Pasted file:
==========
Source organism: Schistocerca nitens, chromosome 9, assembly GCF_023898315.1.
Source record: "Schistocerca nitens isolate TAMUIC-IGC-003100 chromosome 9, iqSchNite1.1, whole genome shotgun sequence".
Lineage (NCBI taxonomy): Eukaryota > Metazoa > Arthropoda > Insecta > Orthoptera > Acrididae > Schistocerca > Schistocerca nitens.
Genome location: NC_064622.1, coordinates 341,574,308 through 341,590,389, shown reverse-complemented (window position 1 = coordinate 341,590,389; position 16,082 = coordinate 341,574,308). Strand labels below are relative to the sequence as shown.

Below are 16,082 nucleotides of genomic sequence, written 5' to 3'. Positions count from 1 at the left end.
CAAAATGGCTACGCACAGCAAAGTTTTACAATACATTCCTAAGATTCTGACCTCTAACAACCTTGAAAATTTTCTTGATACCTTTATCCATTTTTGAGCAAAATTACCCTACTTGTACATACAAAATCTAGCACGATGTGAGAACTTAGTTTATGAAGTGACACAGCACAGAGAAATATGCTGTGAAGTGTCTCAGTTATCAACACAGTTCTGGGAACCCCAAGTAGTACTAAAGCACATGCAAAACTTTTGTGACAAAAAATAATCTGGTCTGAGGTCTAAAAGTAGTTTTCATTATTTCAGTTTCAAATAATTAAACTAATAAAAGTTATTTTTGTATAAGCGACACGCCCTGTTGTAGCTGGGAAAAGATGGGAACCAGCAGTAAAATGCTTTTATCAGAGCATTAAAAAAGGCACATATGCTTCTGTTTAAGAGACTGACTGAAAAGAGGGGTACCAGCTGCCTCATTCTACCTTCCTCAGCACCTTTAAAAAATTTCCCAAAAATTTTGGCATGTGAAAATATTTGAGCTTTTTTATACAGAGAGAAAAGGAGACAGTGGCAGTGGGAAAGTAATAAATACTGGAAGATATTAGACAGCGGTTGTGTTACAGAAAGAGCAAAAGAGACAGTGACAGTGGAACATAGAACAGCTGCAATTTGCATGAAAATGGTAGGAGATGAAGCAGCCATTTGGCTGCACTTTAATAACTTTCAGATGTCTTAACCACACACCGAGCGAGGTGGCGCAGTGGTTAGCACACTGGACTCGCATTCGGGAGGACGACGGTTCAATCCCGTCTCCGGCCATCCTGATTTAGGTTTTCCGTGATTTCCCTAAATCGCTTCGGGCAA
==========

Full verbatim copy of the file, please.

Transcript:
Source organism: Schistocerca nitens, chromosome 9, assembly GCF_023898315.1.
Source record: "Schistocerca nitens isolate TAMUIC-IGC-003100 chromosome 9, iqSchNite1.1, whole genome shotgun sequence".
Lineage (NCBI taxonomy): Eukaryota > Metazoa > Arthropoda > Insecta > Orthoptera > Acrididae > Schistocerca > Schistocerca nitens.
Genome location: NC_064622.1, coordinates 341,574,308 through 341,590,389, shown reverse-complemented (window position 1 = coordinate 341,590,389; position 16,082 = coordinate 341,574,308). Strand labels below are relative to the sequence as shown.

Below are 16,082 nucleotides of genomic sequence, written 5' to 3'. Positions count from 1 at the left end.
CAAAATGGCTACGCACAGCAAAGTTTTACAATACATTCCTAAGATTCTGACCTCTAACAACCTTGAAAATTTTCTTGATACCTTTATCCATTTTTGAGCAAAATTACCCTACTTGTACATACAAAATCTAGCACGATGTGAGAACTTAGTTTATGAAGTGACACAGCACAGAGAAATATGCTGTGAAGTGTCTCAGTTATCAACACAGTTCTGGGAACCCCAAGTAGTACTAAAGCACATGCAAAACTTTTGTGACAAAAAATAATCTGGTCTGAGGTCTAAAAGTAGTTTTCATTATTTCAGTTTCAAATAATTAAACTAATAAAAGTTATTTTTGTATAAGCGACACGCCCTGTTGTAGCTGGGAAAAGATGGGAACCAGCAGTAAAATGCTTTTATCAGAGCATTAAAAAAGGCACATATGCTTCTGTTTAAGAGACTGACTGAAAAGAGGGGTACCAGCTGCCTCATTCTACCTTCCTCAGCACCTTTAAAAAATTTCCCAAAAATTTTGGCATGTGAAAATATTTGAGCTTTTTTATACAGAGAGAAAAGGAGACAGTGGCAGTGGGAAAGTAATAAATACTGGAAGATATTAGACAGCGGTTGTGTTACAGAAAGAGCAAAAGAGACAGTGACAGTGGAACATAGAACAGCTGCAATTTGCATGAAAATGGTAGGAGATGAAGCAGCCATTTGGCTGCACTTTAATAACTTTCAGATGTCTTAACCACACACCGAGCGAGGTGGCGCAGTGGTTAGCACACTGGACTCGCATTCGGGAGGACGACGGTTCAATCCCGTCTCCGGCCATCCTGATTTAGGTTTTCCGTGATTTCCCTAAATCGCTTCGGGCAA